washing is what i was referring to when i mentioned ‘lota’…It’s what Indians use, definitely more hygienic but not always convenient, especially when toilets aren’t equipped for it.
Well I’m not surprised at the secrecy. It’s a way of life out here when it comes down to businesses or people who have messed up. You will hear a news story about some product or service that is potentially hazardous or substandard (toilet tissue, food, etc) or which violated some regulation/law and the distributors/sellers of the product/service will NEVER be named. I remember a few years ago the newspapers even went out of their way to protect the identity of buses which were photographed doing dangerous stunts (with the conductor leaning out of the door and hitting the roof of the car the bus intended to cut in front of to cause the driver to hit the brakes after being startled). And despite the claim that tests are ongoing and more brands would be added to the approved list, we have seen nothing of the story since.
What really demonstrates how BS this all is, is the fact that the BOS does not even have to say that the four brands “failed”. All they need do is to simply publish the results of their microbial analysis (publish the bacterial loads) and cover their asses with a statement that “the above results were based upon analysis of samples taken on XYZ day and do not necessarily indicate that any particular brand of tissue is unsafe or that any particular brand of tissue regularly contains bacteria in the concentrations found in the samples above. Further testing will be done with more samples officially submitted by the manufacturers”.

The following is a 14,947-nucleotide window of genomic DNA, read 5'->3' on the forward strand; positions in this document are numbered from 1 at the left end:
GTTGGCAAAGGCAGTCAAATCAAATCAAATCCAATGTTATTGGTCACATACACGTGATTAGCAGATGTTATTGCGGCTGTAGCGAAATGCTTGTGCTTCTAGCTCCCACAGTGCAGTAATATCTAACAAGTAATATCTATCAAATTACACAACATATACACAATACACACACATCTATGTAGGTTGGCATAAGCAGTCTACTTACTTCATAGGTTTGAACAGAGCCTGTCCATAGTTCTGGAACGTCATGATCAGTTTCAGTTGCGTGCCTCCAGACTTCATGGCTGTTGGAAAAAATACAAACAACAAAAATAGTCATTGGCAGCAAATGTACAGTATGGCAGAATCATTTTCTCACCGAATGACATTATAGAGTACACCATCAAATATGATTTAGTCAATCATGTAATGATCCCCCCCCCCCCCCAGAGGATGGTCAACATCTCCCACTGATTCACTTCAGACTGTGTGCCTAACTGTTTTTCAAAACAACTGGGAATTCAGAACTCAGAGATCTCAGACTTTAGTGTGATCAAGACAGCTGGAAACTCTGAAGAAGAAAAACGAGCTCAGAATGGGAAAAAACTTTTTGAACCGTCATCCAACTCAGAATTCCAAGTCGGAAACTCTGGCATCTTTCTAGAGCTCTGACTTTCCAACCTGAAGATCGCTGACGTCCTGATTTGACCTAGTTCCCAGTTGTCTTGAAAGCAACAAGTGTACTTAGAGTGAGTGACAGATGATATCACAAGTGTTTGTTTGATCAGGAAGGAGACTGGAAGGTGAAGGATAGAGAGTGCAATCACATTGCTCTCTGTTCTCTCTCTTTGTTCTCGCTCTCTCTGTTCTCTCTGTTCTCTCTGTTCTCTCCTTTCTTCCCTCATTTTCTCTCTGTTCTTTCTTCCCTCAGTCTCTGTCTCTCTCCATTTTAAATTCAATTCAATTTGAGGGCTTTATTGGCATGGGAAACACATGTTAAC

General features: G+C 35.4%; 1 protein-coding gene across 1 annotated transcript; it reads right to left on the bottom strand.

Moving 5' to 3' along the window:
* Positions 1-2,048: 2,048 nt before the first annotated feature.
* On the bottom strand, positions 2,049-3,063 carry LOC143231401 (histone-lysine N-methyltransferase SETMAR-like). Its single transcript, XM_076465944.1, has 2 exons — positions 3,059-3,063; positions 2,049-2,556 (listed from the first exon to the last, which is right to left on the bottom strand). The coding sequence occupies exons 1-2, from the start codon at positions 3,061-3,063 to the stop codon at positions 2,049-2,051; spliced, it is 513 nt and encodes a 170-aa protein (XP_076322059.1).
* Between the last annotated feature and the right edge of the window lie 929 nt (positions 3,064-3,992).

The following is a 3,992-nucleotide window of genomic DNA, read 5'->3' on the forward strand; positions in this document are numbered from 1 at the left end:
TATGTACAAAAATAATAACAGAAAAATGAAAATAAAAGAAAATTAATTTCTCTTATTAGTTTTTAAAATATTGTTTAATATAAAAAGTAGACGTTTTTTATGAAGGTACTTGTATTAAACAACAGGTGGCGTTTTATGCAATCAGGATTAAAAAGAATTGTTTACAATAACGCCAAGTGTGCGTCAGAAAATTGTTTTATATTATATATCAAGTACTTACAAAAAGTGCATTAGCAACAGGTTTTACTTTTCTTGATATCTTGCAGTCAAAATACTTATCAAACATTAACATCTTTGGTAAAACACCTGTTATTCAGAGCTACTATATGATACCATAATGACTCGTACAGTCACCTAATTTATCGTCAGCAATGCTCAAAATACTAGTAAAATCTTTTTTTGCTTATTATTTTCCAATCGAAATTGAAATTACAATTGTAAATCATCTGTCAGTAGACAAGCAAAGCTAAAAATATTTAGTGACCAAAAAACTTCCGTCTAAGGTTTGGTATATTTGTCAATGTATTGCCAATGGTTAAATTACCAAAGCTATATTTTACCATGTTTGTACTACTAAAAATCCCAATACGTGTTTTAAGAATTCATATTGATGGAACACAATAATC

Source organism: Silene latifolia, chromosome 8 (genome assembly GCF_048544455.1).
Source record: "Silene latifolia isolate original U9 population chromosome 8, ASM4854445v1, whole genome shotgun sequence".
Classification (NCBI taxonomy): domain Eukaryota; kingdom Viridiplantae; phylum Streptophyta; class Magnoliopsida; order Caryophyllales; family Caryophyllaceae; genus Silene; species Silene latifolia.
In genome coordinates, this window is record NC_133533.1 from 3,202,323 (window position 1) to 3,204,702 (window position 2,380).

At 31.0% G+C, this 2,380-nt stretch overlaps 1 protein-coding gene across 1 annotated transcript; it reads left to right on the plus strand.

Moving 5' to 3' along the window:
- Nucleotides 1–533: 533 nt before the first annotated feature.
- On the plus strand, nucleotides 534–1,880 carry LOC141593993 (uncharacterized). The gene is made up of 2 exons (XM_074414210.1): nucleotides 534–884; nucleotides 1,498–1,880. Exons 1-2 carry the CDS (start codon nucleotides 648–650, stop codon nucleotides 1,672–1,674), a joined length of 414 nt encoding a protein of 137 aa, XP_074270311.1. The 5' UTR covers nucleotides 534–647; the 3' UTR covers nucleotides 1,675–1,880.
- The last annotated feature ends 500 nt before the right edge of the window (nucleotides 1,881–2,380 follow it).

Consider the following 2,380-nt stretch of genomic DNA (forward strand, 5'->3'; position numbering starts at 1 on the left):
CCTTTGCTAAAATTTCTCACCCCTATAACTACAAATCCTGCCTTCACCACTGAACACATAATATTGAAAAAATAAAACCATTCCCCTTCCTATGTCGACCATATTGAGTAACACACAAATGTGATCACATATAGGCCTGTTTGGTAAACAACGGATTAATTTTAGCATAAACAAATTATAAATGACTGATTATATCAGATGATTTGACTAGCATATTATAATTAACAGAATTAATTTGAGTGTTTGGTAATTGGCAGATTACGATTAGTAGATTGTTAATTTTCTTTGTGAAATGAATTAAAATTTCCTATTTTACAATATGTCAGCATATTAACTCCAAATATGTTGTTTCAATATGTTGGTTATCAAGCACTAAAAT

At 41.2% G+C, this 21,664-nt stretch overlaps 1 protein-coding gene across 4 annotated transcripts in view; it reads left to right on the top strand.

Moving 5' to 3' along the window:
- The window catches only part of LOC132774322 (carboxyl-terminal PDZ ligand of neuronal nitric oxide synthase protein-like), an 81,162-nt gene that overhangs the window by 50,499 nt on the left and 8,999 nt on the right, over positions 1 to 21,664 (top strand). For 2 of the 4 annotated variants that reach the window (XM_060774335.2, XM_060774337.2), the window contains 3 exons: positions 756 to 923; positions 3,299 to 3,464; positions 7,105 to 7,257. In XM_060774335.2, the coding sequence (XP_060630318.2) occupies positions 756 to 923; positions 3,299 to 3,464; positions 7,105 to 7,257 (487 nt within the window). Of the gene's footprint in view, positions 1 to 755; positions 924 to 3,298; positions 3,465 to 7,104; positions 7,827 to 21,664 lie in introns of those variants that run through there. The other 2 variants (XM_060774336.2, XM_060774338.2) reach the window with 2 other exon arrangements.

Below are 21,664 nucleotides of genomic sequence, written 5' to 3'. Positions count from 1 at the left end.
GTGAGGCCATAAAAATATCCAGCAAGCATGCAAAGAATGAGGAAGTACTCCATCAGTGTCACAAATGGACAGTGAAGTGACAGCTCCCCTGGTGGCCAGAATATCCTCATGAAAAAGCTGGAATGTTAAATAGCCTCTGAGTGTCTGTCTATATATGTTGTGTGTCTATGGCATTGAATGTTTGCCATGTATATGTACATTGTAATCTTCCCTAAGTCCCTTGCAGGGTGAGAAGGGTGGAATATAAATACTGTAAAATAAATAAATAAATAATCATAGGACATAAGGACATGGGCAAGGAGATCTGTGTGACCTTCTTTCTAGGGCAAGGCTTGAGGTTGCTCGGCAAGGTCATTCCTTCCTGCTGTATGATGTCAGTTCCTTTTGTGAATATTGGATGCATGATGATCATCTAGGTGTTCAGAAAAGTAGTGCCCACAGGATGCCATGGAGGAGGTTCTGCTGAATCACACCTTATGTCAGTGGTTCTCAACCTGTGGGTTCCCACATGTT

Then let people make informed decisions for themselves.
As it stands now some of the brands on the “approved list” are foreign (some from the USA, some from T&T) and some are domestic and all of those not on the “approved list” range from foreign (US, China, T&T) to domestic. I think many of those not on the approved list might actually have a legal leg to stand on if they decided to sue the BOS for any losses to their business since quite obviously the number of brands not on the approved list is more than the four brands the BOS initially claimed were hazardous. Hence these brands will suffer by association merely because they haven’t made it onto the BOS list of approved tissue papers (even though the BOS itself admits that it has NO phyto-sanitary standards for tissue paper as it does for food and hence the very idea of having an “approved list” is ridiculous since their is nothing by which one can objectively place them on such a list). I kind of hope they do band together and sue the pants off the BOS. Maybe that will force the BOS to stop wasting money and time by telling the public about a potential problem but then refusing to give details. Either they give us the details or just don’t bother at all.
Thanks, completely agree, the whole thing borders on farce…what’s scary is that the govt and its representatives can proffer all this with a straight face.
Yes, it is completely farcical and does nothing to engender trust in our institutions. After all it seems the BOS now seems more intent on protecting the manufacturer than the consumer, although I suppose one could cynically argue that the BOS’ job is not to protect the consumer (that would be for the Consumer Affairs Commission) but to merely set standards. Of course since there are no BOS set standards for acceptable bacterial loads in tissue paper one has to wonder what the BOS are actually doing testing tissue paper in the first place since they have no standards to compare it to……